Social Worker Says Civil Disobedience Sometimes Justified
DENVER (AP) _ The problems of the homeless are so severe that drastic action including civil disobedience is sometimes necessary, activists testified Tuesday at a hearing for a colleague charged with trespassing.
People are freezing to death, families are breaking down and children are being exposed to drug and alcohol addicts because society fails to take care of the homeless, said Mary Ann Gleason, a member of the board of directors of the National Coalition for the Homeless.
Gleason, who also heads a Denver medical clinic for homeless people, was one of three witnesses who testified Tuesday at a hearing for Dorothy King, who operates a shelter for homeless women and children.
King took 14 women and 26 children from her shelter to a vacant house owned by the federal Department of Housing and Urban Development on Aug. 15 in an attempt to draw attention to the plight of the homeless.
When she refused an order to leave, King was arrested and charged with trespassing. The other women and children obeyed the order.
King’s trial was scheduled to begin Wednesday in Denver County Court. Tuesday’s hearing before Judge Raymond N. Sater was on several pre-trial motions.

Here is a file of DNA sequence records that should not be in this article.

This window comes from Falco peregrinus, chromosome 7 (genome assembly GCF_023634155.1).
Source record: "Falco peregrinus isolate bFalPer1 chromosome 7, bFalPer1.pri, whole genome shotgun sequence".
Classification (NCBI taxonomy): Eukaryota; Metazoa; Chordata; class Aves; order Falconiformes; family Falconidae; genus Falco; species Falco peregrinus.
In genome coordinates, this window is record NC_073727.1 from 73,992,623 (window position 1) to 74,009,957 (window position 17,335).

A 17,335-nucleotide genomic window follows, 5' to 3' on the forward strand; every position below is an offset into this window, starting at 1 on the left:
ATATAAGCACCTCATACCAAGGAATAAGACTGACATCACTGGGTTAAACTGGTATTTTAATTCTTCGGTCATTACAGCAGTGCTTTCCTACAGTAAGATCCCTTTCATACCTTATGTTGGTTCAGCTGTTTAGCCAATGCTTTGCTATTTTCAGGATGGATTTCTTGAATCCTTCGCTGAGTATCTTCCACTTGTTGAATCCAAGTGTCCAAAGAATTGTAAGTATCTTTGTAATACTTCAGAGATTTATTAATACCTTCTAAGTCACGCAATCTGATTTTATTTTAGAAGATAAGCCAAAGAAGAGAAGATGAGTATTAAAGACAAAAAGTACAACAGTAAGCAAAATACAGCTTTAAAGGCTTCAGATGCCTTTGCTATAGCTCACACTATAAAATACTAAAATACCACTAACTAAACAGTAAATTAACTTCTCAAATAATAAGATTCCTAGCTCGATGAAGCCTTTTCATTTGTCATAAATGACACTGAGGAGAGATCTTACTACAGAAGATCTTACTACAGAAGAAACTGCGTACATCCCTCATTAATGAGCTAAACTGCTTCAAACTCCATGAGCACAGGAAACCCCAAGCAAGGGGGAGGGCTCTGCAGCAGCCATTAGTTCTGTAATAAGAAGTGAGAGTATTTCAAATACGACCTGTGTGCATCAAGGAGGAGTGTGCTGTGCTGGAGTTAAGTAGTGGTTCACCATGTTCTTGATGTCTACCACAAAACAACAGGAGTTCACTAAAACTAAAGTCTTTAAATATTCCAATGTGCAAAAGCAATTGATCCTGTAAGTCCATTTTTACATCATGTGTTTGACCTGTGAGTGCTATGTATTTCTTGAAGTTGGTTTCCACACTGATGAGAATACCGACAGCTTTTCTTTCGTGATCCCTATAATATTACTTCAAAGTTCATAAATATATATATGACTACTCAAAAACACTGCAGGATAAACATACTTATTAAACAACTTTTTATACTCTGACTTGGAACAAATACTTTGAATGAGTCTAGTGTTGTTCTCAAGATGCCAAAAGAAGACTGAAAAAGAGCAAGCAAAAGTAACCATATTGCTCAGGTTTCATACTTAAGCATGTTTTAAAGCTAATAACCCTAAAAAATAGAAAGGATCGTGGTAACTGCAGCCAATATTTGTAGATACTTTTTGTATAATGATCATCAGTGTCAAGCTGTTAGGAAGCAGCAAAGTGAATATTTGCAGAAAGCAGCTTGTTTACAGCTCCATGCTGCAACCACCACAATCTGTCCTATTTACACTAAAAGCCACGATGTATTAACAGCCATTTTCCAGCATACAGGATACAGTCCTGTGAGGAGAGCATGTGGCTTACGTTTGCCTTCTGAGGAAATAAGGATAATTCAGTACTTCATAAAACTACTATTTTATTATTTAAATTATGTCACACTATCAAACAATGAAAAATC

Sater did not rule immediately on the issues raised at the hearing, including whether he would allow King to use the so-called choice-of-evils defense. King’s attorneys said they would argue that trespassing was necessary to prevent the greater evil of leaving the women and children on the streets.
Since King’s protest, HUD has rented 49 Denver-area homes to the homeless. The site of the August protest, and the other homes that HUD has since rented out, were obtained by the federal agency through foreclosure proceedings when buyers who used federally backed mortgages defaulted.
Gleason testified Tuesday that families make up a growing percentage of the homeless people in the Denver area.
″On any given night, there are 500 children in Denver who are homeless,″ she said. She also said a recent study found 1,100 shelter beds in the Denver area, and roughly 2,100 to 2,600 people competing for them.
Last week, she said, two homeless men were brutally murdered, and people have frozen to death on Denver’s streets. She said it is justified to occupy a home illegally because ″civil disobedience is a form of public education.″
Another witness, Gloria Roybal, who has been homeless since May, tearfully told the court how she and her three grandchildren lived in a park last summer. She said she slept during the day so she could stay awake at night, watching over the children, age 3, 4 and 8.
Marsha Gould of the Colorado Children’s Campaign said a recent study in Colorado showed children are suffering because of a lack of attention to the problem of homeless families.
″We’re seeing a lot of anxiety, clinging behavior in kids, arguments, school disruption, sleep disturbance, eating disturbance, and a lot of anxiety and depression in parents because they’re unable to care for their children,″ she said.